So begins a wild, transformative, heartbreaking week, as witnessed by Philip Topping, who, like his late father, finds himself caught up in the swirl of the Dyer family. First there’s son Richard, a struggling screenwriter and father, returning from self-imposed exile in California. In the middle lingers Jamie, settled in Brooklyn after his twenty-year mission of making documentaries about human suffering. And last is Andy, the half brother whose mysterious birth tore the Dyers apart seventeen years ago, now in New York on spring break, determined to lose his virginity before returning to the prestigious New England boarding school that inspired Ampersand. But only when the real purpose of this reunion comes to light do these sons realize just how much is at stake, not only for their father but for themselves and three generations of their family.
In this daring feat of fiction, David Gilbert establishes himself as one of our most original, entertaining, and insightful authors. & Sons is that rarest of treasures: a startlingly imaginative novel about families and how they define us, and the choices we make when faced with our own mortality.

Advance praise for & Sons
“David Gilbert’s & Sons is that novel you’ve been waiting for without knowing you were waiting. Big, brilliant, and terrifically funny, it’s a moving story about fathers and sons and success, a dead-on, deadpan retelling of our American literary myth.”—Jess Walter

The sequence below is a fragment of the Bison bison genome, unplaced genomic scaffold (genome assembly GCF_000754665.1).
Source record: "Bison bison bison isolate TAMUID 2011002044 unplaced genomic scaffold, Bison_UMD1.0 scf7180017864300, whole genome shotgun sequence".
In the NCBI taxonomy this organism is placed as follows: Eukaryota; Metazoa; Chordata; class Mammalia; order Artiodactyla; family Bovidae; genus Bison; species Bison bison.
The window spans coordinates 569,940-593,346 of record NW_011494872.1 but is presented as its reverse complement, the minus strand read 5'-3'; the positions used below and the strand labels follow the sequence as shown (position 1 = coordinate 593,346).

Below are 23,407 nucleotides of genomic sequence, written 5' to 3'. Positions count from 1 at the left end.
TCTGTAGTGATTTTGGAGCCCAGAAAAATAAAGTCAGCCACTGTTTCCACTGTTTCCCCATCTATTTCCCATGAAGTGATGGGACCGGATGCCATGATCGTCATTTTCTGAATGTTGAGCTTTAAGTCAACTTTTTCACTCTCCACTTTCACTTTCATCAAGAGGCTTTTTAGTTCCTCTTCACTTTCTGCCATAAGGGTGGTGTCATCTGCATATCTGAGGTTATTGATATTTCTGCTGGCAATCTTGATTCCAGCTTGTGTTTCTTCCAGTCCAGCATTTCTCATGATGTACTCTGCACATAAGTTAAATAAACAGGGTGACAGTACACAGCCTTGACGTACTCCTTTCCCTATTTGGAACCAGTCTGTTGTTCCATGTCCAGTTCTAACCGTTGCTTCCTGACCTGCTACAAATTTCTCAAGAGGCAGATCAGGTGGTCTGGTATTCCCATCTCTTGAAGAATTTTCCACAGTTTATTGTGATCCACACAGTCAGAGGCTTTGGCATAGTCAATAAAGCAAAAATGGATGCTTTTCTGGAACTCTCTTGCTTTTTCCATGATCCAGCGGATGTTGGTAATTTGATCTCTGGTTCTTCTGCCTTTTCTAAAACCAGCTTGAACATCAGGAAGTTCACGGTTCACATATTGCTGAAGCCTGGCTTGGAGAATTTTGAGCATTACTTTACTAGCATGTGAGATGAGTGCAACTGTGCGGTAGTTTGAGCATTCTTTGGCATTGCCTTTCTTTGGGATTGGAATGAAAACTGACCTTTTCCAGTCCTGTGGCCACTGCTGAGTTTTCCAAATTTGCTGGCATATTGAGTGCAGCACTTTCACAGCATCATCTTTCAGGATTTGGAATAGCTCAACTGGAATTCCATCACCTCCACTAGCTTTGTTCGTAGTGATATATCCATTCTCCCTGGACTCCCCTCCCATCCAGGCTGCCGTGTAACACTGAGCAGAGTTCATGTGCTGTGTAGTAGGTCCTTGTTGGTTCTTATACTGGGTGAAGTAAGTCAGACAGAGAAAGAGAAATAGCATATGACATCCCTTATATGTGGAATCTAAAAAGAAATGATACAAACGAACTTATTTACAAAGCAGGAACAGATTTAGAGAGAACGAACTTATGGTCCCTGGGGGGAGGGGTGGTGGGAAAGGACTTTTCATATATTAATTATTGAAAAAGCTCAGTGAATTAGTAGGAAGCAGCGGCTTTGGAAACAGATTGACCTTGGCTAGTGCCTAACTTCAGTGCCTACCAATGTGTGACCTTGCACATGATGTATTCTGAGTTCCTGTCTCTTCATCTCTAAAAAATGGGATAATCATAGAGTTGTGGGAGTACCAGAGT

“I like novels about novelists, and surely everyone is a sucker for a story that begins at the funeral of a childhood friend—especially a funeral with such a sense of foreboding (‘we would all return to this church’). & Sons is not an easy novel to describe without giving too much of the story away. Why would the first-person narrator need to defend himself from ‘charges of narrative fraud’? Why is a seventeen-year-old Exeter student—the product, we are told, of an affair that ended the novelist’s marriage and estranged the writer from his older sons—likened to ‘a small boy overboard, possibly drowning’? Yes, the writing is gorgeous—not only the prose but the power of David Gilbert’s observations. ‘All things have a second birth,’ Gilbert writes, and later, ‘We all have something to steal.’ And have I mentioned, without giving it away, that this is a terrific story?”—John Irving
“Informed by observation and memory rather than aspiration and fantasy, & Sons is a New York novel written by an actual New Yorker. David Gilbert is smart, funny, and empathetic, but most important, possessed of a true literary sensibility that is seasoned, not seasonal.”—Fran Lebowitz

(retrieved from Amazon Thu, 12 Mar 2015 18:23:18 -0400)

A famous reclusive writer and his three sons find their bond tested by the weight of long-held secrets and a cumbersome legacy shaped by boarding school, Hollywood, and the elite circles of the publishing world.